Former First Minister for Northern Ireland and former DUP leader Rev Ian Paisley will formally meet President Mary McAleese for lunch today at Aras an Uachtarain (the President’s residence).

Paisley and his wife are currently on a visit to Dublin. The two visited government buildings yesterday and were shown around the Dail and the Seanad. Paisley appeared to be amused at the squabbling between MPs and said, “I could take you to the Ballymena Town Council and show you how they do it. That there was a genteel performance."

Former Prime Minister Bertie Ahern accompanied the pair on their visit.

Minister for Tourism, Culture and Sport Mary Hanafin then accompanied the couple on a visit to the National Museum of Ireland.

Director of the museum, Dr Patrick Wallace, showed the couple a number of "Ulster objects" before the couple visited the National Library and Glasnevin Cemetery.

In other Northern Ireland news, Minister for Foreign Affairs Micheal Martin and Prime Minister Brian Cowen held separate meetings with the SDLP and Sinn Fein.

“The huge progress in Northern Ireland has been copper-fastened by the recent election results and the successful completion of the devolution of policing and justice. I welcome the clear commitment by the prime minister and the new British government to the Good Friday agreement and all that has followed," said Cowen .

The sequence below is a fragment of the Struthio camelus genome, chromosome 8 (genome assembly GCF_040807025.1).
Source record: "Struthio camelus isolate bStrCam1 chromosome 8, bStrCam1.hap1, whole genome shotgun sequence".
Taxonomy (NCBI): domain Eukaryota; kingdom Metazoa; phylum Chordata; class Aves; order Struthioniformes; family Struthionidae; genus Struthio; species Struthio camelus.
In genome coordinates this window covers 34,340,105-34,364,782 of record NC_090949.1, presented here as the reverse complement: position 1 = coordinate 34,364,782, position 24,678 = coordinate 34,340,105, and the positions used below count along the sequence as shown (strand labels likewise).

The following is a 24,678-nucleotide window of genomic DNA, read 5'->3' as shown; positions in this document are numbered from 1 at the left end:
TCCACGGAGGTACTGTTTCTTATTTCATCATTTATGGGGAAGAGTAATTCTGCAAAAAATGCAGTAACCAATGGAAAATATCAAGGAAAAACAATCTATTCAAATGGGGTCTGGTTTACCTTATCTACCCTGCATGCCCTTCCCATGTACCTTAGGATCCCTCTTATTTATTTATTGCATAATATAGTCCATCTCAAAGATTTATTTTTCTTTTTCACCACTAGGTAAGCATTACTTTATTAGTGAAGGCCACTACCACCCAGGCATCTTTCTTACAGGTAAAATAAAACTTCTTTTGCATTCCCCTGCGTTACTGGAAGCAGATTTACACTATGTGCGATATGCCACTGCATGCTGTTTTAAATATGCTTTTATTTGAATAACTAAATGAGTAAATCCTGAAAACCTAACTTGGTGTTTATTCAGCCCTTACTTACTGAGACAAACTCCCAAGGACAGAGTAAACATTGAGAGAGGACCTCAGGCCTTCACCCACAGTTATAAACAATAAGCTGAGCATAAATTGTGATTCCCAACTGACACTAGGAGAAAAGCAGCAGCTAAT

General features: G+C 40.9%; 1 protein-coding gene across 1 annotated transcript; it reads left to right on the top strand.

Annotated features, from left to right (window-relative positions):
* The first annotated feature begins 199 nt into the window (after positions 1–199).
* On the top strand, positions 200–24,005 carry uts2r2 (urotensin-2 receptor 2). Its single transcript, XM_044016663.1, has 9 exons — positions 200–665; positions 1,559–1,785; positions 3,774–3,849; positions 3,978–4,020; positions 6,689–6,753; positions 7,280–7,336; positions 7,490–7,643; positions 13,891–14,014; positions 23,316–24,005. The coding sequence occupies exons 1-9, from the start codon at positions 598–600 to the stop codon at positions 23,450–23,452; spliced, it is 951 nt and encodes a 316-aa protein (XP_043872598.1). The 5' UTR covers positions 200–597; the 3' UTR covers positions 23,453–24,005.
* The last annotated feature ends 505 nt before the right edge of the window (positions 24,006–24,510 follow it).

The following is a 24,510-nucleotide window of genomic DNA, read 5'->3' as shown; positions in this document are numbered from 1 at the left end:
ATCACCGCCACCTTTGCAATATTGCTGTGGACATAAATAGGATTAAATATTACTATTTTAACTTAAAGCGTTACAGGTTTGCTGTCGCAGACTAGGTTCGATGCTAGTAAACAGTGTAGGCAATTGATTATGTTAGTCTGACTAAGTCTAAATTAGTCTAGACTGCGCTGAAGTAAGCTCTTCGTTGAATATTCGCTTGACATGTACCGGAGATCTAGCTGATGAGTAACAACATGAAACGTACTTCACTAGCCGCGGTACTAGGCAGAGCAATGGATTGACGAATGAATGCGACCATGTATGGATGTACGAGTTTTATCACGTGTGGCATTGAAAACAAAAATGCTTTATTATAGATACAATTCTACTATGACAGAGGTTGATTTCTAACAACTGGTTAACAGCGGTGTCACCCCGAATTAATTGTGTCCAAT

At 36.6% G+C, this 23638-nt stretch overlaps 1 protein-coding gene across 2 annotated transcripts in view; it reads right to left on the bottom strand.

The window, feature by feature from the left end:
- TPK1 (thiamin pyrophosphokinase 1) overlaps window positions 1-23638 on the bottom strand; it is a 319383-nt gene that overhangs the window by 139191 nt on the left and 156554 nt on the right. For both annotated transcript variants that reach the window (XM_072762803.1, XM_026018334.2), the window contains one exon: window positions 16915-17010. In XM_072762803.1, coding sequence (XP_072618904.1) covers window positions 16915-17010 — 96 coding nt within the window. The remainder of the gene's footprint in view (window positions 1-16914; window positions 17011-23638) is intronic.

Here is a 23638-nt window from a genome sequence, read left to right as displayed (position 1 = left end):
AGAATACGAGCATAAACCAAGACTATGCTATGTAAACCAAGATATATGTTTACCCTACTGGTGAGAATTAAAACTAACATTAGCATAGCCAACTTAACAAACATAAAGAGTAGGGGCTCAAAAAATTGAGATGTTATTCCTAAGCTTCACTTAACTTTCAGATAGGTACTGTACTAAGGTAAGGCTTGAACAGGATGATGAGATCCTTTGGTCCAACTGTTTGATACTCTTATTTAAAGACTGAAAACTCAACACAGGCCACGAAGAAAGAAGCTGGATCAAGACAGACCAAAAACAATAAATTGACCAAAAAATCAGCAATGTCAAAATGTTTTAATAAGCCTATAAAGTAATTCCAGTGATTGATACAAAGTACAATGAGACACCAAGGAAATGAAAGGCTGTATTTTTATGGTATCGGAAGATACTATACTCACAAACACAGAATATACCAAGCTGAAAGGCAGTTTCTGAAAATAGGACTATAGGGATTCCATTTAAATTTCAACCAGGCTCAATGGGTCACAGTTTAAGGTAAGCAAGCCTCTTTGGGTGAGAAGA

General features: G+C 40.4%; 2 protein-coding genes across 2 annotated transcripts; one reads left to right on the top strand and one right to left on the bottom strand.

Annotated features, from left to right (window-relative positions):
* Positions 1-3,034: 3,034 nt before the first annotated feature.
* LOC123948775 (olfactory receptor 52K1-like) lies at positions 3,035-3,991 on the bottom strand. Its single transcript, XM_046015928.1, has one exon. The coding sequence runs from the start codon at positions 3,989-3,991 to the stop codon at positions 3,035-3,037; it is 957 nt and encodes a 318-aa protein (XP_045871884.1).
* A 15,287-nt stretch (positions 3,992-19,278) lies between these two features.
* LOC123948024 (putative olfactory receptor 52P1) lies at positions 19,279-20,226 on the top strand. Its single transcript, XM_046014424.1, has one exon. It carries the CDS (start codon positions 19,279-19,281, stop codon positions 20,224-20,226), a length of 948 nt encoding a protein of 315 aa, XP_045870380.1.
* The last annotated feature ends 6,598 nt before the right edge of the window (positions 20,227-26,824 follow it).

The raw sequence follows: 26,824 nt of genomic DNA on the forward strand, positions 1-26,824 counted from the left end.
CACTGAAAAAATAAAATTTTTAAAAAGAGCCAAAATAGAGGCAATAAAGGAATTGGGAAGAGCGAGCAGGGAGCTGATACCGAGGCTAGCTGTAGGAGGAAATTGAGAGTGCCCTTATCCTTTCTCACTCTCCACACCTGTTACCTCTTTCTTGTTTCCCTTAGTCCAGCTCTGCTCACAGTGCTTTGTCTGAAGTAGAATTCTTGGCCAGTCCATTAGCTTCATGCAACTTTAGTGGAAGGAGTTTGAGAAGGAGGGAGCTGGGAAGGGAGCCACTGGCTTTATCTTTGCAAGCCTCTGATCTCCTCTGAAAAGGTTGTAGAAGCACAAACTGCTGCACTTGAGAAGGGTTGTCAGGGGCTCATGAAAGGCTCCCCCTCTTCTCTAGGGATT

“We now need to move forward to a new phase of working together, involving both governments and the Northern Ireland Executive, in the spirit of generosity and common purpose that is the foundation of the agreement.

“We have new challenges to face which we can face all the better by working together. I hope to see good progress on a range of issues of joint concern at the next meeting of the North-South Ministerial Council Plenary in July.”

The publication of the Saville report, which investigates the events of Bloody Sunday, was also discussed.

Gerry Adams and Deputy First Minister Martin McGuinness attended the meetings.

Adams called on the Government to expel the Israeli ambassador to Ireland.

“Ireland needs to send out a clear message to the Israeli government. This behavior is unacceptable. Summoning the ambassador to talks is not enough. We asked the Government that he be expelled from Ireland," said Adams.